These posts are the opinions of the writers and do not necessarily reflect the views of A+ Colorado.

Does Race Matter for Colorado’s Influential Education Organization Boards?


As we enter another education policy season with hundreds of legislative bills designed to improve public education, I thought it might be interesting to take a look at who sits on some of the state’s most influential education organizations. Colorado is a diverse state with a growing number of non-white students (46%). Our largest non-white population student group is Latinx with most of these students having Mexican roots.  And multi-race students are the fastest growing population.

Most disturbing, Colorado has some of the largest achievement gaps by race and income in the US according to National Assessment of Education Progress (NAEP), a United States governmental agency that assesses what America’s students know and can do in various subject areas. The differences within school districts like Denver and Boulder are also massive.  Denver, for example, has a greater than 40 point gap for black and Latinx students versus white students for 4th grade literacy.

Schools and school districts across Colorado are rightly trying to better serve all of their students with many districts launching initiatives to hire a more racially diverse educator population. Race is an important indicator but obviously not the only measure of diversity. Gender, sexual orientation, income background, life experience, education and others are other important indicators that can also be helpful in having an educator force that is better able to connect and support our state’s diverse student population.

Colorado’s Education policy is set by our state legislators and Colorado State Board of Education members. These policy makers rightly look to their constituents and powerful education experts or interest groups to advise them on policy to support quality education in Colorado.

There are about a dozen state education groups that generate reports or commentary on education policy in Colorado or that have paid lobbyists. These groups track new and existing legislation and can sift through reams of information about Colorado’s education system to support policy makers as they defend or change existing policy. While I will save another blog post for the members and constituents of these organizations, I thought it would be useful to look more closely at the makeup of the boards of these influential education organizations.

Organization Board # Non-White Women % Non-White % Women
CO Association of School Executives 24 1 12 4% 50%
CO School Boards Association 22 1 15 5% 68%
Public Education and Business Assoc. 34 3 14 9% 41%
CO Education Association 36 4 20 11% 56%
Colorado Succeeds 16 2 5 13% 31%
CO State Board of Education 7 1 6 14% 86%
CO League of Charter Schools 13 3 4 23% 31%
CO Democrats for Education Reform 21 5 13 24% 62%
Colorado Children’s Campaign 14 4 8 29% 57%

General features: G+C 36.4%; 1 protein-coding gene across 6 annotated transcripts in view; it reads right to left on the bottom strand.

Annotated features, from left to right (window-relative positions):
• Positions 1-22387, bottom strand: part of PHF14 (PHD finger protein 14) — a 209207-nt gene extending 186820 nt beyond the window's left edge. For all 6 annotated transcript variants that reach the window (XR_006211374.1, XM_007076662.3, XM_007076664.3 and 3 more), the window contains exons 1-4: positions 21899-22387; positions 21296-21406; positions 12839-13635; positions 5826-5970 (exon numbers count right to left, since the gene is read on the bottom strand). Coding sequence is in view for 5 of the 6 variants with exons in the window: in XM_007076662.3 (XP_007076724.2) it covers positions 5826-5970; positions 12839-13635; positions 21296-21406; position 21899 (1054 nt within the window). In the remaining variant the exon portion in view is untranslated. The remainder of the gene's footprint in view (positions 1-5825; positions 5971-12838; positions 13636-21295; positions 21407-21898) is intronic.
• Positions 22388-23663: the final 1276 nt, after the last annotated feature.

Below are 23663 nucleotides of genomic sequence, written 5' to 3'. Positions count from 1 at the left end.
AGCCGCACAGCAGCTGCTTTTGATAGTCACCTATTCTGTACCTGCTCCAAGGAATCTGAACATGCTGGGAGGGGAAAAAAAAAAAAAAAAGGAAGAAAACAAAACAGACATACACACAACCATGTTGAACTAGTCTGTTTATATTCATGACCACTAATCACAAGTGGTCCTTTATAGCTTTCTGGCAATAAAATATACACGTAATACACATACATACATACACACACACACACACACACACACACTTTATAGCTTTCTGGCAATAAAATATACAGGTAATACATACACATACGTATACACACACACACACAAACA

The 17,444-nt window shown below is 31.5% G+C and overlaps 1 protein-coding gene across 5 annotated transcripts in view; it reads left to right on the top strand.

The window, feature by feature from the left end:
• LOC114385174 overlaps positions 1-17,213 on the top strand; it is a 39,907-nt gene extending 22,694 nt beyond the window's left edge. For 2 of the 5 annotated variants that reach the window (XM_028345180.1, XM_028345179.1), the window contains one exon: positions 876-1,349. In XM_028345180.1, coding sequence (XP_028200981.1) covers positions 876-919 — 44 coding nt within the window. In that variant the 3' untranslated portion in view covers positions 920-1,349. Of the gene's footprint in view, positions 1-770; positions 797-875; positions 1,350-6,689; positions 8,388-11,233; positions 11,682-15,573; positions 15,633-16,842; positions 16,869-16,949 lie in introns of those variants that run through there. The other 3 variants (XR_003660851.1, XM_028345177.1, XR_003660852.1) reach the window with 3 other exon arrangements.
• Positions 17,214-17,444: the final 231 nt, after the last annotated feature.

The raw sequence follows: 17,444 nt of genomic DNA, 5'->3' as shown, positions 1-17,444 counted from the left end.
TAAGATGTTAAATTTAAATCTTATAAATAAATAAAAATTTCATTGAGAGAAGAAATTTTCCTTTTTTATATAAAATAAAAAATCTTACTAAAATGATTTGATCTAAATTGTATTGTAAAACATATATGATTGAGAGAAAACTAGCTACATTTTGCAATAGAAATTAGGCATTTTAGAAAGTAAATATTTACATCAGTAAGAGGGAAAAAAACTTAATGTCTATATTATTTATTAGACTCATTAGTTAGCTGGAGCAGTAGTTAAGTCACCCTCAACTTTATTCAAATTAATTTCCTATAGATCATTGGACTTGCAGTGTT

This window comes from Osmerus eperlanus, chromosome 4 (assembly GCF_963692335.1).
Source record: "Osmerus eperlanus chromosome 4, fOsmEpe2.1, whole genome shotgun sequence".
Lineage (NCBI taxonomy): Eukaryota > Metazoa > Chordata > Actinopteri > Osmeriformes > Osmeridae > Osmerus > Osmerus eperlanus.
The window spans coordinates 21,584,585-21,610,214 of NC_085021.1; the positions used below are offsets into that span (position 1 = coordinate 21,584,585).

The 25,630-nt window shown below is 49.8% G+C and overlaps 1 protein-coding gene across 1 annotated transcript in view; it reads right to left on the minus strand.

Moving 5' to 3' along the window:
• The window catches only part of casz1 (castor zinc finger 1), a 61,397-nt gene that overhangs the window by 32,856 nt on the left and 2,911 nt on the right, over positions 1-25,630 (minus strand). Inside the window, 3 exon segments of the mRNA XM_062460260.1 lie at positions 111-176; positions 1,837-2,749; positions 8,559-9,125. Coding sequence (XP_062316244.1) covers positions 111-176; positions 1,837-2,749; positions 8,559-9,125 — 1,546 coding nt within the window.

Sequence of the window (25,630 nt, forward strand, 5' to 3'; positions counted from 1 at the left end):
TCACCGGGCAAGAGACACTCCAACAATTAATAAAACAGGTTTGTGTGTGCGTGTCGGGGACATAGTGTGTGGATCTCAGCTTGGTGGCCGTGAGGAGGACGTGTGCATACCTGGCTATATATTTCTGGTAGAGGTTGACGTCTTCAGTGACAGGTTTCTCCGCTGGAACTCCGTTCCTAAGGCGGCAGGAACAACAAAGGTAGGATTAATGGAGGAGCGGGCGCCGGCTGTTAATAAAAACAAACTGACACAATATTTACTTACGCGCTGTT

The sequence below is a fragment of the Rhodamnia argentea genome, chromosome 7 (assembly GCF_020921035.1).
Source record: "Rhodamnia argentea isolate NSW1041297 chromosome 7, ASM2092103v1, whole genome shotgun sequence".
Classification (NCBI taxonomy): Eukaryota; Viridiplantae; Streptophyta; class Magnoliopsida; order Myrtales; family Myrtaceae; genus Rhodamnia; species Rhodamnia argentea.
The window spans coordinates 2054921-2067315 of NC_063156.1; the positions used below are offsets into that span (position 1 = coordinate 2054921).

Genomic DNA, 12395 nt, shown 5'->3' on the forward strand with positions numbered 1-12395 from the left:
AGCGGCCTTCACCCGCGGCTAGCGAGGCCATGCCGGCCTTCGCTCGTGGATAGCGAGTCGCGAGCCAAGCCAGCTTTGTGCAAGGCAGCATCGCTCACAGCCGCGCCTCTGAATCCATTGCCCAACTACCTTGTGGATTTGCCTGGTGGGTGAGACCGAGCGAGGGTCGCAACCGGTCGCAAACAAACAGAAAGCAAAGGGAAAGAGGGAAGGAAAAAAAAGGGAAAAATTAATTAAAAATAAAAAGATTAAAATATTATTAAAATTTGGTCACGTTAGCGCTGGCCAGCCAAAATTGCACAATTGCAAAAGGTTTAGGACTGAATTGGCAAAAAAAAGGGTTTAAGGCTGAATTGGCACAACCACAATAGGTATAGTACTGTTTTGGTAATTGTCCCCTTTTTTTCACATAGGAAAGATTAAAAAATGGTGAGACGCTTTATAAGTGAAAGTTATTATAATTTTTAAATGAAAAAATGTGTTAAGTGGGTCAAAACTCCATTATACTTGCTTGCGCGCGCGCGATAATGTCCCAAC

A+ Colorado 14 6 6 43% 43%
Together Colorado 8 5 5 63% 63%
Urban League of Metro Denver 13 9 4 69% 31%
Padres Y Jóvenes Unidos 8 8 5 100% 63%

Boards are important for a few reasons: policy, power, and perception. Boards set policy for organizations.

  • Policy. They hire leaders, review strategic plans and organize the agenda for these groups.  Major decisions are run by every board for review and analysis.
  • Power. Boards represent whom the organization considers “powerful” in the community and ecosystem.  These are often funders, thinkers, and practitioners who wield power in other areas and therefore are regarded as helpful to the board and the group they guide.
  • Perception.  Boards are also critical as a reflection of the organization overall. The individuals who sit on a Board says a lot about the organization’s values.  If they are all high dollar funders, then the board is focused on fundraising.  If they are all thinkers or thought-leaders, then that says the board is attempting to steer towards agenda-setting.

Therefore, it is essential to look at the boards of Colorado education organizations to examine how they think about policy, power, and perception.

The diversity of racial representation of these organization’s boards by race is remarkable, from 0% to 57% non-white (and five of thirteen organizations have more than 20 board members). Only three out of thirteen of these entities match or have greater board representation than the percentage of students of color in Colorado. As far as we know, none of these Boards have any representation from Native Americans or indigenous Coloradans. Interestingly the unions that represent teachers, administrators, school boards and groups affiliated with business interests are the least reflective of the state’s student population. This is a problem.

Why does diversity and inclusion matter on Boards?

This chart makes me wonder if we could better support all of Colorado’s students if we had boards that better reflect the students our state is serving. In addition to race, income backgrounds, sexual orientation, gender, and life experiences, more must be considered so that we can better advocate for all students. When boards are not inclusive, critical perspectives and experiences are omitted from our board discussions that should inform our efforts to improve public education.

There is no question that having more women on these boards has resulted in our state doing a more effective job supporting our female students.

It’s time we did the same for our black, Latinx, Native American and all the other students that deserve a great education.